I’m a bit late on this one. I’ve had it for a couple of months now and have come back to it a number of times, but just not got into it. Time and again friends have told me its worth sticking with it, and reviews have been great, but for me…nothing. Then last week I had another listen and the penny started to drop. I began to see what my problem was (and it is MY problem). I was expecting something else from Flowers Must Die. Actually I was expecting ‘Källa Til Ovisshet’, the first track of this album which is the sort of psych jam that I have generally associated with the band, and was what I got during their excellent set at the Liverpool PsychFest last year.
The nature of this first track only served to further throw me off the scent because I thought I knew what I was getting from this album, something comfortably familiar that I could put on an let it wash over me in a kind of pleasant way…yet in a way that once I’d finished with it I would’ve thought it was fine but it wouldn’t have left much of a lasting impression on me.
What Flowers Must Die have actually done is exactly what I want from a band. They have reassessed where they are, they’ve expanded the band, and they’ve looked for a new direction and a new challenge. I know some bands, and fans of bands, like to stick to a template and put out album after album and, if that works for them, that’s totally fine. It doesn’t work for me though…because I always wonder what the point of playing album number three when one and two are not a million miles away from it.
This is a very long winded way of saying that I fell into my own trap somehow and failed to see the obvious, something I should have realised both from the band and their label (Rocket Recordings consistently put out new and innovative music).
So let’s start again…the aforementioned opening track is a satisfying enough jam (it’s not bad by any means), but things really start to take off with ‘Hit’ which is a superbly funky number that sheds the fuzz of previous outings and sets us on course for the dance floor. There are elements of soul and disco in there, but as well as that is a spacey structure that keeps the track interesting. There is an intensity to the track too which makes it anything but throwaway despite it’s pop sensibility.
‘After Gong’ is different again. Seemingly constructed around a tight bass line this track has elements of noise at times, and certainly some jazz structure especially through the vocal and sax. In the wrong hands this would result in a messy melange of a number but here it feels coherent and compelling. One of those that delivers more with every listen.
‘Why’ is and isn’t more of the same. By that I mean that there some of the same elements, there is a similar sort of paced repeating pattern; but this is more stripped back. There are flourishes of vocal, acoustic guitar, flute and violin all of which give the track an etherial feel; all sensitively adding to the central bass line which again underpins the track…which gradually disintegrates into something more noise oriented towards the end.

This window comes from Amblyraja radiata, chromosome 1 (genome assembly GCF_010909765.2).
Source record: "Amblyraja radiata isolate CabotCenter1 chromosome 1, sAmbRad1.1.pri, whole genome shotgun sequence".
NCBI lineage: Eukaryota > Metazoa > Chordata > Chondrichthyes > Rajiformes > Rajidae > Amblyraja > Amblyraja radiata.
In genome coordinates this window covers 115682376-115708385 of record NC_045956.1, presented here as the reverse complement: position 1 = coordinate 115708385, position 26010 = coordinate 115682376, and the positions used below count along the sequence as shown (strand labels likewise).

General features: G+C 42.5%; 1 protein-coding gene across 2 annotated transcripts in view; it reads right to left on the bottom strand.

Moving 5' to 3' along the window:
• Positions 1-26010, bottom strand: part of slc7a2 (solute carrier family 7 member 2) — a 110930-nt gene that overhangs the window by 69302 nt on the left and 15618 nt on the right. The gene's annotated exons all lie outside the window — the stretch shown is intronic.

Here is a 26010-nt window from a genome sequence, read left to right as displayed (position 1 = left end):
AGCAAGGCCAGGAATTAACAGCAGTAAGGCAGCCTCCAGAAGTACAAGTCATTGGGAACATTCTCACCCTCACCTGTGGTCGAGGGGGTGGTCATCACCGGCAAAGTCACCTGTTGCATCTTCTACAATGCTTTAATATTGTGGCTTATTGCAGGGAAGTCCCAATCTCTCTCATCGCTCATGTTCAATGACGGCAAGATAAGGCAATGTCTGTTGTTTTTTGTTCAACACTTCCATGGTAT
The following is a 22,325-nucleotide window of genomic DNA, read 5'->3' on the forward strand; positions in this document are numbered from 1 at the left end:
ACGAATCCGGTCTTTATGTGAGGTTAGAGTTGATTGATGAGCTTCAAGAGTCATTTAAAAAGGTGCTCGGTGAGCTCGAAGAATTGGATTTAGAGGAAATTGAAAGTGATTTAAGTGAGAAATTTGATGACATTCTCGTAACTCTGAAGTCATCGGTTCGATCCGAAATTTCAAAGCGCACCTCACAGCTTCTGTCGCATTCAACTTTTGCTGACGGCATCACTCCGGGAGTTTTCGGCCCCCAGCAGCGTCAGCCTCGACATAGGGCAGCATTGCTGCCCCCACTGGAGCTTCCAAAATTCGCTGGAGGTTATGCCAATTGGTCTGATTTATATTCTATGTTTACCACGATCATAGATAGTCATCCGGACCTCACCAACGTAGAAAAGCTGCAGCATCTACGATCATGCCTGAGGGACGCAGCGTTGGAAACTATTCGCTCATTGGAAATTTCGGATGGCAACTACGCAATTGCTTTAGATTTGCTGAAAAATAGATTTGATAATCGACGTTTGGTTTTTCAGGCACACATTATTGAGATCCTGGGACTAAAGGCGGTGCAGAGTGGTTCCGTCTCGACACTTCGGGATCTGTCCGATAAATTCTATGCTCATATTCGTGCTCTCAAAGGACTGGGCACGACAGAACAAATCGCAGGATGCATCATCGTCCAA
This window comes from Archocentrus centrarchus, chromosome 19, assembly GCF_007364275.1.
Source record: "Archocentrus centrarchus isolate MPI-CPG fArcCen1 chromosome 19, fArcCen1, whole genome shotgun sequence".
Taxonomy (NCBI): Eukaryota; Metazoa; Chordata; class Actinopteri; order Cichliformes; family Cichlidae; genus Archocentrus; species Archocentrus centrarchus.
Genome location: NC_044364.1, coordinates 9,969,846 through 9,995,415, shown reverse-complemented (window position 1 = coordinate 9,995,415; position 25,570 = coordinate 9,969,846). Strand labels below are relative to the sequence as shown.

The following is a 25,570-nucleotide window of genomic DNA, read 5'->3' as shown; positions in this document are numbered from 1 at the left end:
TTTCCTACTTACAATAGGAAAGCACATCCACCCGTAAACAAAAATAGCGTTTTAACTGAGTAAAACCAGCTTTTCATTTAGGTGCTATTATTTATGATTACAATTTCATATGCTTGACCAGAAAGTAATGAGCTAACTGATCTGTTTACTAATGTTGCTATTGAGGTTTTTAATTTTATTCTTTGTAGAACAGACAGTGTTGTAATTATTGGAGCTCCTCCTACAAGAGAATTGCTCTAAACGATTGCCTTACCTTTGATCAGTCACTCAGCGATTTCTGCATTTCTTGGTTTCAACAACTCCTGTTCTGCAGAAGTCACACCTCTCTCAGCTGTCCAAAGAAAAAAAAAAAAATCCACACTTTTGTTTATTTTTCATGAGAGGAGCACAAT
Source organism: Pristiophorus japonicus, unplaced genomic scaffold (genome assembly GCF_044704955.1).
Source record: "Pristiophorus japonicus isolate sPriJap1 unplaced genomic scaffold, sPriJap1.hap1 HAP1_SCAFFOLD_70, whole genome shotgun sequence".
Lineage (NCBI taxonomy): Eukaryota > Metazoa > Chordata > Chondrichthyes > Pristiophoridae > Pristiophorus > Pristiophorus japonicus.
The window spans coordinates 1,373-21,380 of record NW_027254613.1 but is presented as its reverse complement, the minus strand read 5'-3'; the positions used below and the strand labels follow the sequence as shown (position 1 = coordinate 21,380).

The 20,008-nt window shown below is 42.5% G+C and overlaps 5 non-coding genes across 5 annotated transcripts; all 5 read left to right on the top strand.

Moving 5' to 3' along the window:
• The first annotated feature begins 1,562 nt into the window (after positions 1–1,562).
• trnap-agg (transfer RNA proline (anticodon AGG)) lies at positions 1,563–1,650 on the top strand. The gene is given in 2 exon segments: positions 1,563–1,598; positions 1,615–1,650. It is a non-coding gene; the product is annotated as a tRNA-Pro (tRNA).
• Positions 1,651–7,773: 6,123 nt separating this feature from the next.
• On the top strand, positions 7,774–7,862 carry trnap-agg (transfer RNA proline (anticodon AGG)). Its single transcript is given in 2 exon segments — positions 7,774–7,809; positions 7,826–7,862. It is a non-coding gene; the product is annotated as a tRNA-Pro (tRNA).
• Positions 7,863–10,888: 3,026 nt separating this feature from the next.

The direction changes again as ‘Hej Då’ launches into a melée of noise and chaotic channelling, out of which bursts a screaming guitar that sits over the top and gradually brings the other instruments with it. It’s like witnessing the take off of a sonic rocket as it emerges the cauldron of chaotic fire to reach an aural escape velocity. From there the track just powers off into the sunset finally crashing into the sun like an tumultuous flare.
‘Don’t You Leave Me’ sees a return to the club with another highly accomplished disco soul track, this time peppered with electronic ideas that take it out of the mundane and everyday…something to think about as well as dance to. ‘Hey, Shut Up’ is more abstract, yet does possess elements of funk that give the track a certain groove. The opening few bars in particular are replete with upbeat elements that will have (at the very least) your toes tapping. The song then settles into a psych pattern with jazz undertones that works very well in this context. Again it is the baseline that holds this all together for me, although the percussion also adds valuable beat and nuance while the vocal adds a layer of melancholy which nicely balances the track.
After the short interlude of ‘Där Blommor Dör’, ‘Sven’s Song’ brings the album to a close with a mixture of styles that in many ways sums up the album. There again is that bass combined with a vocal that reminded me of Gary Numan’s very underrated 1981 ‘Dance’ album, veiled, understated and funky. There are elements of noise too within the mix, combined with a free-jazz element all of which convinces rather that detracts. To me this seems like the track that say ‘we did it’, a statement that Flowers Must Die have put together an album that confounds and surprises (it has certainly done both to me), and yet it works…and works very well.
This, then, is an eclectic album that sees the band transitioning and developing into something different and, actually, far more interesting. It is an album that says to me, ‘yeah we are a psych band, and this is a psych album…but psych can mean many different things…here they are!” The Cosmic Dead recently declared that ‘Psych is Dead‘, for me this ‘Kompost’ album says that psych is alive…but it’s moving on…it is expanding its limits in new and interesting ways. Not a decaying mush but a vibrant genre which Flowers Must Die are feeding in a new way…I’m glad I finally realised it.
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